Synopsis by Janiss Garza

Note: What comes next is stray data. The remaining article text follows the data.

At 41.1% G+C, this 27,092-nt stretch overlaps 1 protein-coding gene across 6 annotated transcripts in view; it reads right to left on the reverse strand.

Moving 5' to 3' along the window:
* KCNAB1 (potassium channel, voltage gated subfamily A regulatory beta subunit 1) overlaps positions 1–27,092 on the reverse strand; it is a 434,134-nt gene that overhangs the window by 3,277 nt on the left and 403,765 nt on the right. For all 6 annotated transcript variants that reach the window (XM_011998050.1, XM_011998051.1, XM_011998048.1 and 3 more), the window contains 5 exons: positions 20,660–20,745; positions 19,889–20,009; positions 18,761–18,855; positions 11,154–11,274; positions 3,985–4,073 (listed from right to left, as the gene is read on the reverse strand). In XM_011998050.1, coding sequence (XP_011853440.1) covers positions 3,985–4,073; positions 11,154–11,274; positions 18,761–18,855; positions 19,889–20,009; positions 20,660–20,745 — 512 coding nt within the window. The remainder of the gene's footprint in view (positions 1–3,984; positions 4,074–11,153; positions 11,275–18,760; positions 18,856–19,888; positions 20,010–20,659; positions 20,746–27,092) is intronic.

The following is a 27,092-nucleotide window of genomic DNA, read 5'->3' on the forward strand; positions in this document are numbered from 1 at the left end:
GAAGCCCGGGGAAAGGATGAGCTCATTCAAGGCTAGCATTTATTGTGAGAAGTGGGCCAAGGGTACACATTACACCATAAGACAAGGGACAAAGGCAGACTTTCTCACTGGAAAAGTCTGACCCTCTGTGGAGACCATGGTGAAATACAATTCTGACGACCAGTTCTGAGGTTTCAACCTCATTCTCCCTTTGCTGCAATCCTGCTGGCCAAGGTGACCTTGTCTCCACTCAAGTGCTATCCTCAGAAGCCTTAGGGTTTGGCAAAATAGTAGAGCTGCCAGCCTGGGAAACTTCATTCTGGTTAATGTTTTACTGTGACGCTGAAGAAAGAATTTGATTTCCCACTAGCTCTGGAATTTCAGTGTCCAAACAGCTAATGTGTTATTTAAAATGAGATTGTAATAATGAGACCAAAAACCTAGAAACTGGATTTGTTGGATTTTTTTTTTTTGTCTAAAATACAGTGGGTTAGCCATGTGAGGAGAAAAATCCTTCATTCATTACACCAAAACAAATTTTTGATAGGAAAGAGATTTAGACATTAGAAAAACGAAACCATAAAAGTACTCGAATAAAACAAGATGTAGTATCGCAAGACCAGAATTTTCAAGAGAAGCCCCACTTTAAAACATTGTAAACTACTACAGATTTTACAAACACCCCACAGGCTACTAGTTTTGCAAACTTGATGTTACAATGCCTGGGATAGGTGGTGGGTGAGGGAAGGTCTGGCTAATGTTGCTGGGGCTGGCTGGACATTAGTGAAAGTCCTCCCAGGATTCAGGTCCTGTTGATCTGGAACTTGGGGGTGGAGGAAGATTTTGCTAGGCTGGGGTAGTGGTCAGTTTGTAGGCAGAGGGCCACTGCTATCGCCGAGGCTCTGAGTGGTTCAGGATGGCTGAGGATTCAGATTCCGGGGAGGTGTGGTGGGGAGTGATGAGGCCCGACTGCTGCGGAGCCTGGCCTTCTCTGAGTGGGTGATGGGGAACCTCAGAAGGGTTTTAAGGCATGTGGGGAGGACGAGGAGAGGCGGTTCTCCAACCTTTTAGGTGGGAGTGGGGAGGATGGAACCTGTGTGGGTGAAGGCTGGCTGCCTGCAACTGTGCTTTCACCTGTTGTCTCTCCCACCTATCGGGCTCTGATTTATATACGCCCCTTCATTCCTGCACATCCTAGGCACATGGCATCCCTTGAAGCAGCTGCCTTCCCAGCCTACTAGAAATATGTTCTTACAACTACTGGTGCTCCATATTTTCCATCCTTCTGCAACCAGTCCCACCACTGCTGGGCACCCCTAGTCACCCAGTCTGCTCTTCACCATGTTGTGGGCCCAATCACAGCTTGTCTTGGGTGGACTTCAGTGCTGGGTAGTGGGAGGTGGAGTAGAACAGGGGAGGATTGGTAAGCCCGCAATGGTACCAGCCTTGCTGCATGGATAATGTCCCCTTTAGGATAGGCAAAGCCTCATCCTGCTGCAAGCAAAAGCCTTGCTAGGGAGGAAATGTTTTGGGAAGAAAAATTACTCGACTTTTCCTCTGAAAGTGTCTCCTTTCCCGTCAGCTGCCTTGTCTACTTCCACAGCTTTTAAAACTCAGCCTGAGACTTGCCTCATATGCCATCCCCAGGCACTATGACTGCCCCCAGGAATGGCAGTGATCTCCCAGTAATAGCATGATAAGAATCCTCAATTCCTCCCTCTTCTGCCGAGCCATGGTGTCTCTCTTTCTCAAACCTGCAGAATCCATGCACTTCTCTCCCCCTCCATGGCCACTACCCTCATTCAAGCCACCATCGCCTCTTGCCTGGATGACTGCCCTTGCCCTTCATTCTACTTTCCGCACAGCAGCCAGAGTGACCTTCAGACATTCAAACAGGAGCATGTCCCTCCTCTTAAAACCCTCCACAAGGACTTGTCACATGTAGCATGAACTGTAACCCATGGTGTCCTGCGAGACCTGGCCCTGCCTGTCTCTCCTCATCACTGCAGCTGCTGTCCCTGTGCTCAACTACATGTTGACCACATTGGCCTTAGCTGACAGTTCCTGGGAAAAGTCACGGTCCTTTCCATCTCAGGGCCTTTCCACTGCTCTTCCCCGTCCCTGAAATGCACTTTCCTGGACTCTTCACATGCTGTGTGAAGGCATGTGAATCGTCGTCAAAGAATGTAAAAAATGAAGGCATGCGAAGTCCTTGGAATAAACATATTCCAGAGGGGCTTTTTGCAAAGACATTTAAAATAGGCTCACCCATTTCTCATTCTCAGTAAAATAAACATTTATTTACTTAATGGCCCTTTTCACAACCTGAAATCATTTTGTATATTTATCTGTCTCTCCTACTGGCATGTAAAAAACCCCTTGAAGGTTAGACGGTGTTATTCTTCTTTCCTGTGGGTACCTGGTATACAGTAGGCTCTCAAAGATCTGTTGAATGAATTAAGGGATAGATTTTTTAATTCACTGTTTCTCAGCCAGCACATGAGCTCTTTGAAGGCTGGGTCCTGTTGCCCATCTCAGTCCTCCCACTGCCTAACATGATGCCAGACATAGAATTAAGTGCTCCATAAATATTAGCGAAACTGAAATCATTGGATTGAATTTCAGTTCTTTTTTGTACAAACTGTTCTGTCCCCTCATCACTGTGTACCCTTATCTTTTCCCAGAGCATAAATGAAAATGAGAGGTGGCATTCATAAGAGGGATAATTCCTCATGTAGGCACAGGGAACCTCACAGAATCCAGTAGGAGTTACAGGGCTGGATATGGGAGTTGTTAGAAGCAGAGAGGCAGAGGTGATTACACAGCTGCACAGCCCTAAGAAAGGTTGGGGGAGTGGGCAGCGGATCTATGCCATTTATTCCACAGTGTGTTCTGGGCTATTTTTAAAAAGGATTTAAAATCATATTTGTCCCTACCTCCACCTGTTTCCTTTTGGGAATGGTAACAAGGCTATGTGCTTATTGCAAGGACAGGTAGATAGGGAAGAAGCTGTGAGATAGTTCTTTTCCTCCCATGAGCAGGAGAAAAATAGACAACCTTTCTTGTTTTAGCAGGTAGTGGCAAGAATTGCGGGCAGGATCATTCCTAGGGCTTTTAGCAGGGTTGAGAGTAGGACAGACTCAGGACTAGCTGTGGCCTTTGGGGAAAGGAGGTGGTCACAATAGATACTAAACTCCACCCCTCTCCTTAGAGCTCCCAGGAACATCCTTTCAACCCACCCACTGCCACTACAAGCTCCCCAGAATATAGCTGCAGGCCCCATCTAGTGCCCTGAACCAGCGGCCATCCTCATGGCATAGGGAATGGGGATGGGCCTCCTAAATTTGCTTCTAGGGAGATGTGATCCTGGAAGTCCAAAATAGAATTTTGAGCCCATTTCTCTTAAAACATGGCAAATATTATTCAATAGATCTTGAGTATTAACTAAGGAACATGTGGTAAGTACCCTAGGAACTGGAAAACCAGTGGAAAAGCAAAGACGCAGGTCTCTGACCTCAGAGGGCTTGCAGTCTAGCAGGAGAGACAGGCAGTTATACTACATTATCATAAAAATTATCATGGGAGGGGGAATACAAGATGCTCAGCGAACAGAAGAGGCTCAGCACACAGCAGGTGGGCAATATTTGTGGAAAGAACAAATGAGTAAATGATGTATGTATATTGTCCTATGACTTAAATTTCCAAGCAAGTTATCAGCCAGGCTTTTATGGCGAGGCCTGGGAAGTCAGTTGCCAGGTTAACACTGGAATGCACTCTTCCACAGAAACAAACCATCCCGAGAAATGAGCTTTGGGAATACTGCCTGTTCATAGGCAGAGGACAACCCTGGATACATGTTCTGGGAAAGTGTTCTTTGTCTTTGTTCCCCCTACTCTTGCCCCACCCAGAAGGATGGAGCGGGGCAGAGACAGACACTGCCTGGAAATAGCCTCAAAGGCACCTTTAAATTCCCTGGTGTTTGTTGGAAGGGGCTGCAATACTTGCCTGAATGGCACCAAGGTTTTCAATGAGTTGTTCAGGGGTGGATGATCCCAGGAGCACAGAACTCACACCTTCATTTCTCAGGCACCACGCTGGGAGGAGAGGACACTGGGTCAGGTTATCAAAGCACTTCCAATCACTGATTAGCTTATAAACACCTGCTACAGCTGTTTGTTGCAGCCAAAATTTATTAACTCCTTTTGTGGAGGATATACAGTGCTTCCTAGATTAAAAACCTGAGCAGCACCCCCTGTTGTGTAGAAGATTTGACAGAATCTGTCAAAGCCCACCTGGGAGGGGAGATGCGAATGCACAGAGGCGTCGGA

At a Paris exhibition, American sculptor Richard Arnold (William Scott) wins first prize. He also meets a pleasure-loving Oriental woman, Princess Yve (Gladys Brockwell), and falls in love with her. This is ironic, considering that for his award-winning statue called "the Mother of his Children," he used his wife Beatrice (Golda Madden) as a model. Since he doesn't really want to end his marriage, Arnold wisely sends for Beatrice and the kids (Nancy Caswell and Jean Eaton), but the pretty young mother dies on board the ship. The two children are brought to Arnold's Paris home, but he isn't there -- he has been falsely charged with murder and is in prison. Instead, Princess Yve receives her lover's children. Taking charge of them makes her a lot less selfish and frivolous, and when Arnold comes home, he finds a much more domesticated creature waiting for him. The story for this film -- a deeper character study than most of its day -- was written by future silent star Barbara LaMarr, who used her current husband's name and billed herself as Barbara LaMarr Deely.